says perimeter is 60
right triangle with sides 15-20-25 fits [ 5*triangle with sides 3-4-5]

Therefore;
area of PQS = 1/2(12)(16)=96
area of RQS = 1/2(12)(9) = 54

96/54=16/9
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 [#permalink] New post 24 Aug 2007, 13:37
OE
Quote:
We are given a right triangle PQR with perimeter 60 and a height to the hypotenuse QS of length 12. We're asked to find the ratio of the area of the larger internal triangle PQS to the area of the smaller internal triangle RQS.

First let's find the side lengths of the original triangle. Let c equal the length of the hypotenuse PR, and let a and b equal the lengths of the sides PQ and QR respectively. First of all we know that:

(1) a^2 + b^2 = c^2 Pythagorean Theorem for right triangle PQR
(2) ab/2 = 12c/2 Triangle PQR's area computed using the standard formula (1/2*b*h) but using a different base-height combination:
- We can use base = leg a and height = leg b to get Area of PQR = ab/2
- We can also use base = hypotenuse c and height = 12 (given) to get Area of PQR = 12c/2
- The area of PQR is the same in both cases, so I can set the two equal to each other: ab/2 = 12c/2.

(3) a + b + c = 60 The problem states that triangle PQR's perimeter is 60

(4) a > b PQ > QR is given

(5) (a + b)^2 = (a^2 + b^2) + 2ab Expansion of (a + b)^2
(6) (a + b)^2 = c^2 + 24c Substitute (1) and (2) into right side of (5)
(7) (60 – c)^2 = c^2 + 24c Substitute (a + b) = 60 – c from (3)
(8) 3600 – 120c + c^2 = c^2 + 24c
(9) 3600 = 144c
(10) 25 = c

Substituting c = 25 into equations (2) and (3) gives us:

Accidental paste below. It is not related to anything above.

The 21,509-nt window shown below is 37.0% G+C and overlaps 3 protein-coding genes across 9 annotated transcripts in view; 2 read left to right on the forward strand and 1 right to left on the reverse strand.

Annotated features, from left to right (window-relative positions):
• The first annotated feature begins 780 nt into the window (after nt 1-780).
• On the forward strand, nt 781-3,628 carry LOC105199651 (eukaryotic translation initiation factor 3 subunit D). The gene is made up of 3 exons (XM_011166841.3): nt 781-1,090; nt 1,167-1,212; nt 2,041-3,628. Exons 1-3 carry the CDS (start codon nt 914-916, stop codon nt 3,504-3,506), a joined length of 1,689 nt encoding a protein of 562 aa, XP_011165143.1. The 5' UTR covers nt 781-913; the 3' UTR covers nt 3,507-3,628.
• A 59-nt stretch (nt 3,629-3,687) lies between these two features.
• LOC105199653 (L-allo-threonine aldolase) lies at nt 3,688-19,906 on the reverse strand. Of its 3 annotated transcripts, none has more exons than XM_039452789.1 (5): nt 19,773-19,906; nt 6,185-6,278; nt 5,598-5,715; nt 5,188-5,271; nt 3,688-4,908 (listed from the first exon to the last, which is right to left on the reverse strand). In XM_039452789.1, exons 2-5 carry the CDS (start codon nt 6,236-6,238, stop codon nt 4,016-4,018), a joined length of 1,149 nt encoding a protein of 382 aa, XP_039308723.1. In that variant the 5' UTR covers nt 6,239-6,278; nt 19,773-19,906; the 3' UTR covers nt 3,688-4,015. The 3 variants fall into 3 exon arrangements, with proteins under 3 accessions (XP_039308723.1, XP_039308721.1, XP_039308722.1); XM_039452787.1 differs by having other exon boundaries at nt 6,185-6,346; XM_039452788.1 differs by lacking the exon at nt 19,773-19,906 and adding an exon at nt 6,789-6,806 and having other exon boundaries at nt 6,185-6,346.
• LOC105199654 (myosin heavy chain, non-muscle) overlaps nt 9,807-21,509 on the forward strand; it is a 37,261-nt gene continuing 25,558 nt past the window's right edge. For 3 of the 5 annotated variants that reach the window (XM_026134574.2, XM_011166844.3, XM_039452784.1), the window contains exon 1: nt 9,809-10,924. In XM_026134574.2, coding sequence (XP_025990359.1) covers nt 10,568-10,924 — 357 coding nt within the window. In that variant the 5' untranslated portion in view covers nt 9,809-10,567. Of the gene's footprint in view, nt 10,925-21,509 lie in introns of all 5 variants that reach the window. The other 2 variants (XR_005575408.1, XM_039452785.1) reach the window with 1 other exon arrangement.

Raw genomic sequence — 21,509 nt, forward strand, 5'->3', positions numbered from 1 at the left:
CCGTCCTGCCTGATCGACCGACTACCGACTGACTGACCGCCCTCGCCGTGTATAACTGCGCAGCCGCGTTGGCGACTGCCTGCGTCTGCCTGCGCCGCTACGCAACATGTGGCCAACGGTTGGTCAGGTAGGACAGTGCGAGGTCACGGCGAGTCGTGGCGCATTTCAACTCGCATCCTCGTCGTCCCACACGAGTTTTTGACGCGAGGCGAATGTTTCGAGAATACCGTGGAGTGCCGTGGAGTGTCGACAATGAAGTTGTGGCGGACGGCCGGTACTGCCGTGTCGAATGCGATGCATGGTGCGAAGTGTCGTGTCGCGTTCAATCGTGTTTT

(11) ab = 300
(12) a + b = 35

which can be combined into a quadratic equation and solved to yield a = 20 and b = 15. The other possible solution of the quadratic is a = 15 and b = 20, which does not fit the requirement that a > b.

Remembering that a height to the hypotenuse always divides a right triangle into two smaller triangles that are similar to the original one (since they all have a right angle and they share another of the included angles), therefore all three triangles are similar to each other. Therefore their areas will be in the ratio of the square of their respective side lengths. The larger internal triangle has a hypotenuse of 20 (= a) and the smaller has a hypotenuse of 15 (= b), so the side lengths are in the ratio of 20/15 = 4/3. You must square this to get the ratio of their areas, which is (4/3)^2 = 16/9.

The correct answer is D.
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 [#permalink] New post 24 Aug 2007, 13:39
gnr646 wrote:
first time I've been able to help w/a question, so stuyding seems to be paying off. Properties of 3-4-5 right triangles helped here:

says perimeter is 60
right triangle with sides 15-20-25 fits [ 5*triangle with sides 3-4-5]

Therefore;
area of PQS = 1/2(12)(16)=96